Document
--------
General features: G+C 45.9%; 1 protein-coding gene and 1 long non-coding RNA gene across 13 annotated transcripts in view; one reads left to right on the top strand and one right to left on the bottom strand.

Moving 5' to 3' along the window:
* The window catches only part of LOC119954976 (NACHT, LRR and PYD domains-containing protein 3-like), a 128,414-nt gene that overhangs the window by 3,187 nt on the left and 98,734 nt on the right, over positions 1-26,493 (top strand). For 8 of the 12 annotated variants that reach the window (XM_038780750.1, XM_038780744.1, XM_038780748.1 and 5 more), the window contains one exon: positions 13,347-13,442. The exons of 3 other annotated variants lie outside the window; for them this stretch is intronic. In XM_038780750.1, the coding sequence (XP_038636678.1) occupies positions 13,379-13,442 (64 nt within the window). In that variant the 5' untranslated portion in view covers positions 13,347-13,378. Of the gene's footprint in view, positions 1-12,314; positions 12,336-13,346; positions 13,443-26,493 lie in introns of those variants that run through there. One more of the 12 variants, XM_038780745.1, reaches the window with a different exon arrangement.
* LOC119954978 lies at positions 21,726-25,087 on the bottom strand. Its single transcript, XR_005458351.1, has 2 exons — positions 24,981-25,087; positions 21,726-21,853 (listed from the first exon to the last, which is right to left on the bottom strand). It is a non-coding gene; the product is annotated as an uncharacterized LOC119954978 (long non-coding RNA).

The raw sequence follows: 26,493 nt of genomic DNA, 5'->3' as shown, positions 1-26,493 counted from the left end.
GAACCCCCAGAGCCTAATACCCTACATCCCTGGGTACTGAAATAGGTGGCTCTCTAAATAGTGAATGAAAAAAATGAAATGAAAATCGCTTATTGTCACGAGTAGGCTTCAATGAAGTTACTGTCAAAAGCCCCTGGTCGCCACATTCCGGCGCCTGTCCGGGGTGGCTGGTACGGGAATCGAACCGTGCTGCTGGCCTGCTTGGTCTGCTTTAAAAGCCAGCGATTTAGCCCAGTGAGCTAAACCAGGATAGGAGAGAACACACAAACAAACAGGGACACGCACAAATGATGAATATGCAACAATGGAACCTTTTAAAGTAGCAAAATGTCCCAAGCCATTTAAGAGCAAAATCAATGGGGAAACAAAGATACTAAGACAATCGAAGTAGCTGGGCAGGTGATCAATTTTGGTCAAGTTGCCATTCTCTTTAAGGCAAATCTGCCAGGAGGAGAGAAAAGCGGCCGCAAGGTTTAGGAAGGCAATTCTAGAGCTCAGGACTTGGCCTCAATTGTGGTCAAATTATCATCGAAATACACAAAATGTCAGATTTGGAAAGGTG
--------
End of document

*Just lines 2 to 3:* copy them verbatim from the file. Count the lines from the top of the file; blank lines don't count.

Moving 5' to 3' along the window:
* The window catches only part of LOC119954976 (NACHT, LRR and PYD domains-containing protein 3-like), a 128,414-nt gene that overhangs the window by 3,187 nt on the left and 98,734 nt on the right, over positions 1-26,493 (top strand). For 8 of the 12 annotated variants that reach the window (XM_038780750.1, XM_038780744.1, XM_038780748.1 and 5 more), the window contains one exon: positions 13,347-13,442. The exons of 3 other annotated variants lie outside the window; for them this stretch is intronic. In XM_038780750.1, the coding sequence (XP_038636678.1) occupies positions 13,379-13,442 (64 nt within the window). In that variant the 5' untranslated portion in view covers positions 13,347-13,378. Of the gene's footprint in view, positions 1-12,314; positions 12,336-13,346; positions 13,443-26,493 lie in introns of those variants that run through there. One more of the 12 variants, XM_038780745.1, reaches the window with a different exon arrangement.